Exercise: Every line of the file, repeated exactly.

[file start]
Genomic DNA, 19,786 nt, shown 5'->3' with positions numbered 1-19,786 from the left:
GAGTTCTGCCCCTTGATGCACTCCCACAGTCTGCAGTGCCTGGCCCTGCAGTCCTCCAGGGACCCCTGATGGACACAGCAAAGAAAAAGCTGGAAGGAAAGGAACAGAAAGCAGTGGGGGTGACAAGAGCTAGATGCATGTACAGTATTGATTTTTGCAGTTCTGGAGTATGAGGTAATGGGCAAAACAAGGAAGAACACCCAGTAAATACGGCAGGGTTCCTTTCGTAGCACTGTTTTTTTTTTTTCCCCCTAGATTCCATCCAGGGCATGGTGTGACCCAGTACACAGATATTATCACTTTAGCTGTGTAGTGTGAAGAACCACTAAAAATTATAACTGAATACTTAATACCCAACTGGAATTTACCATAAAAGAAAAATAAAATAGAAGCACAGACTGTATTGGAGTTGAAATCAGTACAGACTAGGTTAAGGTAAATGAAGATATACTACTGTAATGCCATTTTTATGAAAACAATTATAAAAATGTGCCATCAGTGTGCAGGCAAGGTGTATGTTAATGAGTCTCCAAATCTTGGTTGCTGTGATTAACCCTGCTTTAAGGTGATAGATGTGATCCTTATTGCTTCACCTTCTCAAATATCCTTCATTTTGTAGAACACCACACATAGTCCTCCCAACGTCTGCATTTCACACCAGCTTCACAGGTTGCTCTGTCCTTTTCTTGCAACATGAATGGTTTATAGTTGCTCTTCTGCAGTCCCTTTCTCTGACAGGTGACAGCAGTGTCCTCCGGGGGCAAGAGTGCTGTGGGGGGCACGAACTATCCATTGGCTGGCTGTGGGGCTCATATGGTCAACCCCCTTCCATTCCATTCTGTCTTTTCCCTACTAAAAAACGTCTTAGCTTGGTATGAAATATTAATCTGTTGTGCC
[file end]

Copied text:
Genomic DNA, 19,786 nt, shown 5'->3' with positions numbered 1-19,786 from the left:
GAGTTCTGCCCCTTGATGCACTCCCACAGTCTGCAGTGCCTGGCCCTGCAGTCCTCCAGGGACCCCTGATGGACACAGCAAAGAAAAAGCTGGAAGGAAAGGAACAGAAAGCAGTGGGGGTGACAAGAGCTAGATGCATGTACAGTATTGATTTTTGCAGTTCTGGAGTATGAGGTAATGGGCAAAACAAGGAAGAACACCCAGTAAATACGGCAGGGTTCCTTTCGTAGCACTGTTTTTTTTTTTTCCCCCTAGATTCCATCCAGGGCATGGTGTGACCCAGTACACAGATATTATCACTTTAGCTGTGTAGTGTGAAGAACCACTAAAAATTATAACTGAATACTTAATACCCAACTGGAATTTACCATAAAAGAAAAATAAAATAGAAGCACAGACTGTATTGGAGTTGAAATCAGTACAGACTAGGTTAAGGTAAATGAAGATATACTACTGTAATGCCATTTTTATGAAAACAATTATAAAAATGTGCCATCAGTGTGCAGGCAAGGTGTATGTTAATGAGTCTCCAAATCTTGGTTGCTGTGATTAACCCTGCTTTAAGGTGATAGATGTGATCCTTATTGCTTCACCTTCTCAAATATCCTTCATTTTGTAGAACACCACACATAGTCCTCCCAACGTCTGCATTTCACACCAGCTTCACAGGTTGCTCTGTCCTTTTCTTGCAACATGAATGGTTTATAGTTGCTCTTCTGCAGTCCCTTTCTCTGACAGGTGACAGCAGTGTCCTCCGGGGGCAAGAGTGCTGTGGGGGGCACGAACTATCCATTGGCTGGCTGTGGGGCTCATATGGTCAACCCCCTTCCATTCCATTCTGTCTTTTCCCTACTAAAAAACGTCTTAGCTTGGTATGAAATATTAATCTGTTGTGCC